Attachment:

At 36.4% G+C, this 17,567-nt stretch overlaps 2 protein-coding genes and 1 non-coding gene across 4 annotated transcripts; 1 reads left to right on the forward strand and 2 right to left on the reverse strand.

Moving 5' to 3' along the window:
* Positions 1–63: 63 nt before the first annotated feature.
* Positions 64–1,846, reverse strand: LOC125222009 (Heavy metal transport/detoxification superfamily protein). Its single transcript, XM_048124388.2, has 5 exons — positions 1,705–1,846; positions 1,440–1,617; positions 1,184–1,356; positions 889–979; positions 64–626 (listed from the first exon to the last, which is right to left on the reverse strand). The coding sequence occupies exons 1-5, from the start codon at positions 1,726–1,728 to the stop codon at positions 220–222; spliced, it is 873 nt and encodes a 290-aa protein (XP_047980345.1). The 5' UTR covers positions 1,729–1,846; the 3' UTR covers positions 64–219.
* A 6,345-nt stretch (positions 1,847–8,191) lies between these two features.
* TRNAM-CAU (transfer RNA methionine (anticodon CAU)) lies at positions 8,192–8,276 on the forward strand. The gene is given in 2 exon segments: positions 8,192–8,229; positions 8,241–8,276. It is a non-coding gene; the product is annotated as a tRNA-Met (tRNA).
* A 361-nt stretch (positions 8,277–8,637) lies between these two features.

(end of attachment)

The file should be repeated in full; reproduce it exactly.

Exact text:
At 36.4% G+C, this 17,567-nt stretch overlaps 2 protein-coding genes and 1 non-coding gene across 4 annotated transcripts; 1 reads left to right on the forward strand and 2 right to left on the reverse strand.

Moving 5' to 3' along the window:
* Positions 1–63: 63 nt before the first annotated feature.
* Positions 64–1,846, reverse strand: LOC125222009 (Heavy metal transport/detoxification superfamily protein). Its single transcript, XM_048124388.2, has 5 exons — positions 1,705–1,846; positions 1,440–1,617; positions 1,184–1,356; positions 889–979; positions 64–626 (listed from the first exon to the last, which is right to left on the reverse strand). The coding sequence occupies exons 1-5, from the start codon at positions 1,726–1,728 to the stop codon at positions 220–222; spliced, it is 873 nt and encodes a 290-aa protein (XP_047980345.1). The 5' UTR covers positions 1,729–1,846; the 3' UTR covers positions 64–219.
* A 6,345-nt stretch (positions 1,847–8,191) lies between these two features.
* TRNAM-CAU (transfer RNA methionine (anticodon CAU)) lies at positions 8,192–8,276 on the forward strand. The gene is given in 2 exon segments: positions 8,192–8,229; positions 8,241–8,276. It is a non-coding gene; the product is annotated as a tRNA-Met (tRNA).
* A 361-nt stretch (positions 8,277–8,637) lies between these two features.